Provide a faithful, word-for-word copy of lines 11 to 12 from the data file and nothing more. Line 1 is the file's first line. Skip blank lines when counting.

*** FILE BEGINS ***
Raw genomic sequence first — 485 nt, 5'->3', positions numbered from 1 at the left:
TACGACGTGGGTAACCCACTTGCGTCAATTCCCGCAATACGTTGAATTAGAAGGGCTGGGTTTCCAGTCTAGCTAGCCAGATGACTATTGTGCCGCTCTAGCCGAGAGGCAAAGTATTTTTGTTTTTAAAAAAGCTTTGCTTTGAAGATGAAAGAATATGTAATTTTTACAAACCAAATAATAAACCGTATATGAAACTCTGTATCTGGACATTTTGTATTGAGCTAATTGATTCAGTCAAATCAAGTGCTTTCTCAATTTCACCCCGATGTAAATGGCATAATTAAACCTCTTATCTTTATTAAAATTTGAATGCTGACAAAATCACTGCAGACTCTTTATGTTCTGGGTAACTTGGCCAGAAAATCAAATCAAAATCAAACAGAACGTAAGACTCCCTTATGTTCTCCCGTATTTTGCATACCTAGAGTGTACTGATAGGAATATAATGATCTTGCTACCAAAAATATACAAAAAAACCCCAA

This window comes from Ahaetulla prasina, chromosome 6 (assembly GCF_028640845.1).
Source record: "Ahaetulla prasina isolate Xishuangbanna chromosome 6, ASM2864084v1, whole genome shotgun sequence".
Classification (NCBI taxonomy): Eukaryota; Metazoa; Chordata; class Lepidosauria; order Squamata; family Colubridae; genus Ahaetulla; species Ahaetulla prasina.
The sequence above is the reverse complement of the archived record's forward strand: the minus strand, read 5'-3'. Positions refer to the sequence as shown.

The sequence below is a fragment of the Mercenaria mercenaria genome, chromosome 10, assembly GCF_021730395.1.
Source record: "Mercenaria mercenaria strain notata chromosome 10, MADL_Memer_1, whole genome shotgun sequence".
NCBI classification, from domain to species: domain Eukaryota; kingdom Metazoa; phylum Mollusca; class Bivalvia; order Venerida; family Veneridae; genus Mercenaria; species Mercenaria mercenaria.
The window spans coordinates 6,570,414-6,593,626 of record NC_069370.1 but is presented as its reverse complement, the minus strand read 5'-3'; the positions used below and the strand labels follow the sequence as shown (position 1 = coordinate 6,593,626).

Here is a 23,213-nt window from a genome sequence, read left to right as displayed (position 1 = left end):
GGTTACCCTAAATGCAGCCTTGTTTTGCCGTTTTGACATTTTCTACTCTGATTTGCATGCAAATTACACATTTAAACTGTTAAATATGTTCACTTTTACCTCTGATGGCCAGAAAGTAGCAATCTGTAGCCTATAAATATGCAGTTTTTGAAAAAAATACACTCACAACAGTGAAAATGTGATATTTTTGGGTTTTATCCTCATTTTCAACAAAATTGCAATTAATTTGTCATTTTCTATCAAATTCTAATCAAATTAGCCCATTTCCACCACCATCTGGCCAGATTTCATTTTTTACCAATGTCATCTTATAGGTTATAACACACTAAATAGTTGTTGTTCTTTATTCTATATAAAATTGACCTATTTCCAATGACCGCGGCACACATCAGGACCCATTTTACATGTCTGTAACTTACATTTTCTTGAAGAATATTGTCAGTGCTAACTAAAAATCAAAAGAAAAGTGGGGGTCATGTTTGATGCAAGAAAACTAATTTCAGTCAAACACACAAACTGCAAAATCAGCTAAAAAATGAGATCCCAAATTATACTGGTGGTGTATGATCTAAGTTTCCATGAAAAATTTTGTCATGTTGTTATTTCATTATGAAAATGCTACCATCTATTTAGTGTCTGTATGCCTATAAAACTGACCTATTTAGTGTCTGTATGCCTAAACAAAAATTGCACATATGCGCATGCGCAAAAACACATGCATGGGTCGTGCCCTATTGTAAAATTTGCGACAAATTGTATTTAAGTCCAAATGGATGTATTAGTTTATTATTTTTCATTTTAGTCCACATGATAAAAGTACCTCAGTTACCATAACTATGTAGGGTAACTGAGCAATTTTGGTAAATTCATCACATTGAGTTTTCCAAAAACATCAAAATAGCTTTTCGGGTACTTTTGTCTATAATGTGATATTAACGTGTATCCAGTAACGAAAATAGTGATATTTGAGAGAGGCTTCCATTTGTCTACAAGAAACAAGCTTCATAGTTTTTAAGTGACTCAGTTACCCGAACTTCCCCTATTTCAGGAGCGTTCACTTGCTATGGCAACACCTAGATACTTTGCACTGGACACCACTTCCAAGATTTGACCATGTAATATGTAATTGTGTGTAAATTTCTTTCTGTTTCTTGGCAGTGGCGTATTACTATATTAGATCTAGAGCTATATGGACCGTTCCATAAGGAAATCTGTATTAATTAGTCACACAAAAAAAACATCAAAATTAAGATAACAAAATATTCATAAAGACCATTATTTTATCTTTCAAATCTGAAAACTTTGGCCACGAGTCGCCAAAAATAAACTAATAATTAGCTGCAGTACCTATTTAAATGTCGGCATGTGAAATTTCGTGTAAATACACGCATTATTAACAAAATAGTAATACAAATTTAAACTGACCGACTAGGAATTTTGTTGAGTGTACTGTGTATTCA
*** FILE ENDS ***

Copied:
Here is a 23,213-nt window from a genome sequence, read left to right as displayed (position 1 = left end):
GGTTACCCTAAATGCAGCCTTGTTTTGCCGTTTTGACATTTTCTACTCTGATTTGCATGCAAATTACACATTTAAACTGTTAAATATGTTCACTTTTACCTCTGATGGCCAGAAAGTAGCAATCTGTAGCCTATAAATATGCAGTTTTTGAAAAAAATACACTCACAACAGTGAAAATGTGATATTTTTGGGTTTTATCCTCATTTTCAACAAAATTGCAATTAATTTGTCATTTTCTATCAAATTCTAATCAAATTAGCCCATTTCCACCACCATCTGGCCAGATTTCATTTTTTACCAATGTCATCTTATAGGTTATAACACACTAAATAGTTGTTGTTCTTTATTCTATATAAAATTGACCTATTTCCAATGACCGCGGCACACATCAGGACCCATTTTACATGTCTGTAACTTACATTTTCTTGAAGAATATTGTCAGTGCTAACTAAAAATCAAAAGAAAAGTGGGGGTCATGTTTGATGCAAGAAAACTAATTTCAGTCAAACACACAAACTGCAAAATCAGCTAAAAAATGAGATCCCAAATTATACTGGTGGTGTATGATCTAAGTTTCCATGAAAAATTTTGTCATGTTGTTATTTCATTATGAAAATGCTACCATCTATTTAGTGTCTGTATGCCTATAAAACTGACCTATTTAGTGTCTGTATGCCTAAACAAAAATTGCACATATGCGCATGCGCAAAAACACATGCATGGGTCGTGCCCTATTGTAAAATTTGCGACAAATTGTATTTAAGTCCAAATGGATGTATTAGTTTATTATTTTTCATTTTAGTCCACATGATAAAAGTACCTCAGTTACCATAACTATGTAGGGTAACTGAGCAATTTTGGTAAATTCATCACATTGAGTTTTCCAAAAACATCAAAATAGCTTTTCGGGTACTTTTGTCTATAATGTGATATTAACGTGTATCCAGTAACGAAAATAGTGATATTTGAGAGAGGCTTCCATTTGTCTACAAGAAACAAGCTTCATAGTTTTTAAGTGACTCAGTTACCCGAACTTCCCCTATTTCAGGAGCGTTCACTTGCTATGGCAACACCTAGATACTTTGCACTGGACACCACTTCCAAGATTTGACCATGTAATATGTAATTGTGTGTAAATTTCTTTCTGTTTCTTGGCAGTGGCGTATTACTATATTAGATCTAGAGCTATATGGACCGTTCCATAAGGAAATCTGTATTAATTAGTCACACAAAAAAAACATCAAAATTAAGATAACAAAATATTCATAAAGACCATTATTTTATCTTTCAAATCTGAAAACTTTGGCCACGAGTCGCCAAAAATAAACTAATAATTAGCTGCAGTACCTATTTAAATGTCGGCATGTGAAATTTCGTGTAAATACACGCATTATTAACAAAATAGTAATACAAATTTAAACTGACCGACTAGGAATTTTGTTGAGTGTACTGTGTATTCA